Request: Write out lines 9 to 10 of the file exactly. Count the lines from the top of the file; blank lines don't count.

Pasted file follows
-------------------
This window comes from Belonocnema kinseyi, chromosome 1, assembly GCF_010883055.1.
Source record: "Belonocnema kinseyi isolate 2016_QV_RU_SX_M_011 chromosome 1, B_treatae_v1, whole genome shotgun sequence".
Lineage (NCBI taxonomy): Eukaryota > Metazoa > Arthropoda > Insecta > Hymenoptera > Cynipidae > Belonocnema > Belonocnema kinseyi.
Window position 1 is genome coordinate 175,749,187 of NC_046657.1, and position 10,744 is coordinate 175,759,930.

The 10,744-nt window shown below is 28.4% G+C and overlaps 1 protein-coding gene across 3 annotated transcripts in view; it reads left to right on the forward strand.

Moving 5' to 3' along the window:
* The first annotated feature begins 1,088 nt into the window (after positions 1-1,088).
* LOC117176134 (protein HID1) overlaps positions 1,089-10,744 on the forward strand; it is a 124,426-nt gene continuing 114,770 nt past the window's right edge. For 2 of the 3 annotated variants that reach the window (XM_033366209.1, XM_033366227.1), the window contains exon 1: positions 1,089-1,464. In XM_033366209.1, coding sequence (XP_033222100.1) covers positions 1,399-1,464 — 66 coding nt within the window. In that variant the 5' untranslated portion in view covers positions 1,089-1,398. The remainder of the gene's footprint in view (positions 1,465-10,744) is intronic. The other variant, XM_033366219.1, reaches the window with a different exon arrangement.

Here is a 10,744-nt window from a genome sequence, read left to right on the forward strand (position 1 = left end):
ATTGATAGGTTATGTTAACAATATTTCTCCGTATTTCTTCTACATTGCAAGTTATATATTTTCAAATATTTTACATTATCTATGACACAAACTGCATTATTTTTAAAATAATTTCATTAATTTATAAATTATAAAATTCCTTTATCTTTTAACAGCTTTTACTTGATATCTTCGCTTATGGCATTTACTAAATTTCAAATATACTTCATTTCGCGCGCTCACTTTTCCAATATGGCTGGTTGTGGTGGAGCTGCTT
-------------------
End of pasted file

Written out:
Here is a 10,744-nt window from a genome sequence, read left to right on the forward strand (position 1 = left end):
ATTGATAGGTTATGTTAACAATATTTCTCCGTATTTCTTCTACATTGCAAGTTATATATTTTCAAATATTTTACATTATCTATGACACAAACTGCATTATTTTTAAAATAATTTCATTAATTTATAAATTATAAAATTCCTTTATCTTTTAACAGCTTTTACTTGATATCTTCGCTTATGGCATTTACTAAATTTCAAATATACTTCATTTCGCGCGCTCACTTTTCCAATATGGCTGGTTGTGGTGGAGCTGCTT